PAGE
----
The paintings executed by the Egyptians themselves represent both men and women manufacturing cloth In the hieroglyphics above the representations of the persons employed with the spindle, the word sakt, which in Coptic signifies to "twist," constantly occurs. The spindles were generally small, being about fifteen inches in length, and were made of various sorts of material, such as wood, cane split, wicker work, etc, and of a variety of forms or shapes. Several spindles found at Thebes are now in the museums of Europe, and one of them had some of the Linen thread with it when found. In order to increase the impetus in turning, the circular head was occasionally of gypsum or composition. Some were formed of light plaited work, made of rushes or palm leaves, stained of various colors, and furnished with a loop of the same material, for securing the twine after it was wound. The mode of spinning very much resembled that anciently practiced in Scotland, which will be more particularly described in the chapter on Flax-spinning. The historian Herodotus mentions that other nations made cloth by pushing the woof or weft upwards, while the Egyptians on the contrary push it down. This is confirmed by most of the paintings which represent the process of manufacturing cloth. At Thebes, however, a man, who is engaged in making a piece of cloth with a colored border or selvage, appears to push the weft upwards, the cloth being fixed above him to the upper part of the frame. The Egyptian loom somewhat resembles the hand-loom in common use in Scotland, but the weft was put in by the hand, with a long wooden needle, split at each end to carry the weft, and not thrown through by a shuttle, as in the old system of hand-loom weaving here. Fart of a needle of bronze of a later date was found at Berenice. They had also the horizontal loom which occurs in the paintings at Beni-Hassan and other places. At El Bershek, the mode of taking up the increasing length of the cloth by pegs in the ground, as still practiced in Ethiopia, is shown. There is also shown at same place the manner in which the women wound off threads from numerous balls placed within a alight framework, the fineness of the threads being indicated by the number taken to form one twist From the representations of Egyptian looms which occur in the tombs at Thebes, it might be supposed that they would have been totally incapable of producing the fine Linen so much admired by the ancients. The paintings in which they occur were executed at a very early period, and improvements may have taken place in their construction in alter times It was not, however, necessary that this should be the case, as it is well known that oriental nations, by very simple appliances, are in the habit of executing the most delicate and intricate fabrics in so perfect a manner, that Europeans with the most complicated looms, and the newest improvements in mechanism, cannot surpass them. It is therefore very probable that their far-famed fine Linen, mentioned in Scripture and by ancient writers, was produced from looms of the same construction as those represented in the paintings of Thebes and Eileithyias, and these are of a very rude and primitive description. The process of smoothing or calendering the cloth is also represented in the paintings. This appears to have been done by means of wooden rods passed to and fro over the surface. From the appearance of some of the fine Linen found in the tombs, it may be conjectured that much greater pressure was sometimes used for this purpose, and such as could only be applied by a press. or cylinder of metal.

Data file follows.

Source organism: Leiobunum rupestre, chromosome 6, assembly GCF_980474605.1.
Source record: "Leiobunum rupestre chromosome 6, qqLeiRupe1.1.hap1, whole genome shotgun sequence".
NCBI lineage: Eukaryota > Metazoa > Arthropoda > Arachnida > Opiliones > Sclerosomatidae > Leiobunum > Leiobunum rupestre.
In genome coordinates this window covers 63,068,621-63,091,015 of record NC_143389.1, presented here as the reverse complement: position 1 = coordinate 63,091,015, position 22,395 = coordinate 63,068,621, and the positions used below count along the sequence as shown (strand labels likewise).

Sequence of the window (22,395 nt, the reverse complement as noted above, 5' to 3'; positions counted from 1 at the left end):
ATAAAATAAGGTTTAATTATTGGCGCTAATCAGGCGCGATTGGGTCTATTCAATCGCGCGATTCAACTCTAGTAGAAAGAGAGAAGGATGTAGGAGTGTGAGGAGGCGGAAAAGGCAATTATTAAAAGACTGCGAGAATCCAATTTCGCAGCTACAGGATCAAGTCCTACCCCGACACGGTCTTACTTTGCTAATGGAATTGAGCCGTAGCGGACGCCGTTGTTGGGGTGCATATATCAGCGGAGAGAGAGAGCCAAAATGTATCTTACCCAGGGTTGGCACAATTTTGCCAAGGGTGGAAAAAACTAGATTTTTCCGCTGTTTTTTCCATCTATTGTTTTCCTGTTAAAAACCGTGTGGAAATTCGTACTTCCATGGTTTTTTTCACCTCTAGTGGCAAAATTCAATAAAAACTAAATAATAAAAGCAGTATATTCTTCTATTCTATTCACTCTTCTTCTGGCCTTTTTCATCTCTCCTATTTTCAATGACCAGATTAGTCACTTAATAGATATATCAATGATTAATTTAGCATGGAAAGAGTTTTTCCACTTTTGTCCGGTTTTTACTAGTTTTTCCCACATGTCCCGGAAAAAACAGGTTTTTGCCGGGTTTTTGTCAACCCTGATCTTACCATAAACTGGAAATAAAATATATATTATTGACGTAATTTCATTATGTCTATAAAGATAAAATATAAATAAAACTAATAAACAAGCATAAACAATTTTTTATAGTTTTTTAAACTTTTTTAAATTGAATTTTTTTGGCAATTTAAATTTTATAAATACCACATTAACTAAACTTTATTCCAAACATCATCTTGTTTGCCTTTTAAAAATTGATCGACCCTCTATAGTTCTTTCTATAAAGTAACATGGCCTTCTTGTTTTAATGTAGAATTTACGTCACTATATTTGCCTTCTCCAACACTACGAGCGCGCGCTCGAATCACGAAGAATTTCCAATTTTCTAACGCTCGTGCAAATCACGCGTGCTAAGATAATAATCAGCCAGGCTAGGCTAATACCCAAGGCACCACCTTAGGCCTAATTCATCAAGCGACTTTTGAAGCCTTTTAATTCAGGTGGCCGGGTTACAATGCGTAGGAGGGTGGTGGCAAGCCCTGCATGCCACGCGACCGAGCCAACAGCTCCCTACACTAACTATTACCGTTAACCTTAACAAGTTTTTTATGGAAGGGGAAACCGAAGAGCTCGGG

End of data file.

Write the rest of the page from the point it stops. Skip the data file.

For smoothing Linen a wooden substitute for what is called an iron in this country was also used, some of which have been found at Thebes, six inches in length, and made of tamarisk wood. This chiefly belonged to the washerwomen, who had also a wooden instrument for goeffreying fine Linen, by which the waving lines were made, which are frequently seen in the dresses of the kings and priests. Pliny mentions four qualities of Linen, particularly noted in Egypt—the Tanitic, the Pelusiac, the Butine, and the Tentyritic. He also states that the immense quantity of Flax cultivated in Egypt was accounted for by their exporting Linen to Arabia and India, and that the quality of the Linen produced by Egyptian looms was far superior to any other.